On Creativity

This is a guest post from Meg!  Meg blogs about her projects at Meg vs. The House, and about her inspiration at A Daily Drop.

Creating has been on my mind a lot lately. Perhaps it is the thousand home improvement projects on my list. Maybe it is having two little ones to feed, clothe, and entertain.  Or it could be my recently-acquired addiction to Pinterest. Whatever the cause, I was ever-so-excited for my good friends Emily to start this blog so I can follow along and try to be accountable in my creations.

I have never had any impressive artistic talent or the patience to put any such talent to use. Yet I have always felt a desire to create and a joy in doing it, and I have wondered why that is.

President Deiter F. Uchtdorf of the First Presidency of the Church of Jesus Christ of Latter-day Saints had this to say in an address to the women of the Church:

“The desire to create is one of the deepest yearnings of the human soul. No matter our talents, education, backgrounds, or abilities, we each have an inherent wish to create something that did not exist before. . . .Creation brings deep satisfaction and fulfillment. We develop ourselves and others when we take unorganized matter into our hands and mold it into something of beauty. . .  remember that you are spirit daughters of the most creative Being in the universe. Isn’t it remarkable to think that your very spirits are fashioned by an endlessly creative and eternally compassionate God? Think about it—your spirit body is a masterpiece, created with a beauty, function, and capacity beyond imagination. . . .The more you trust and rely upon the Spirit, the greater your capacity to create. That is your opportunity in this life and your destiny in the life to come.”

Full text can be read here. (Seriously, read it! This is only a snippet, and the talk is AWESOME.) Or, you can watch it here: Create

Creation is a part of our divine nature, and through it we come closer to our creator and Heavenly Father.  Now here is a little page from the book of Meg. This is not any doctrine that I’ve been taught, but maybe some food for thought. In the Book of Abraham, we read this account of the pre-mortal existence:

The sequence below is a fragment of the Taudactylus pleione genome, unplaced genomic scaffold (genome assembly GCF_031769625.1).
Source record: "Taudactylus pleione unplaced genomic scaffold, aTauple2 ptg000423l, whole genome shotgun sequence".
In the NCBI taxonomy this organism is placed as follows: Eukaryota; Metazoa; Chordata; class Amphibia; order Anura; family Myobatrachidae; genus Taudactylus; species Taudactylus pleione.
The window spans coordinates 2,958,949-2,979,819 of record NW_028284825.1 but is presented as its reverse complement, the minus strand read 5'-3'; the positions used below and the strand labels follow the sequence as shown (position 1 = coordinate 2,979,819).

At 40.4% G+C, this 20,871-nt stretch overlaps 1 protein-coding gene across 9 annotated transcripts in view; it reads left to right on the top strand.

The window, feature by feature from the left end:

“Now the Lord had shown unto me, Abraham, the intelligences that were organized before the world was; and among all these there were many of the noble and great ones; . . . and he said unto me: Abraham, thou art one of them; thou wast chosen before thou wast born…And there stood one among them that was like unto God, and he said unto those who were with him: We will go down, for there is space there, and we will take of these materials, and we will make an earth whereon these may dwell;”

Abraham 3:22-25

Here are the pertinent points I take from this:

  1. Abraham and others were with God before this earthly existence. They were noble and great.
  2. These noble and great spirits went down with Jesus Christ to participate in the creation of this world.  Now to that I am going to add a few more principles that I’ve learned over the years.
  3. All of us existed before this life. We saw the creation and how lovingly the world was created for us.
  4. There were many others numbered among the “noble and great” who were reserved for this dispensation (see D&C 138, esp. v. 53-56). That very well may include any and all of us who have callings to minister during the last days (see this talk by Sheri Dew).

Now on to my theory: many of us probably participated in the creation of this world. It’s definitely not doctrine, but I don’t think it is contradicted by doctrine.

I love thinking about the world this way. You can see such a variety of beauty and personality in all of Creation—from delicate flowers to stranger-than-fiction creatures in the depths of the ocean. I can imagine different people taking interest in different parts, applying their creativity and talents, being filled with desire to become like our Heavenly Father so that we can create endlessly. And the greatest beauty is how all of those creations work together in such an intricately perfect way.

Creation, then, was part of our pre-mortal personality, and it is part of our eternal destiny (see here, for example). I think that is a huge reason why creating brings such fulfillment; it puts us in touch with the divine in us, helps us appreciate the divine in others, reminds us of our potential for the infinite, and fills us with gratitude for the infinite creations of our loving Father.

So here is to a life of creating, in whatever form our talents and passions assume.

Meg blogs about her projects at Meg vs. The House, and about her inspiration at A Daily Drop.

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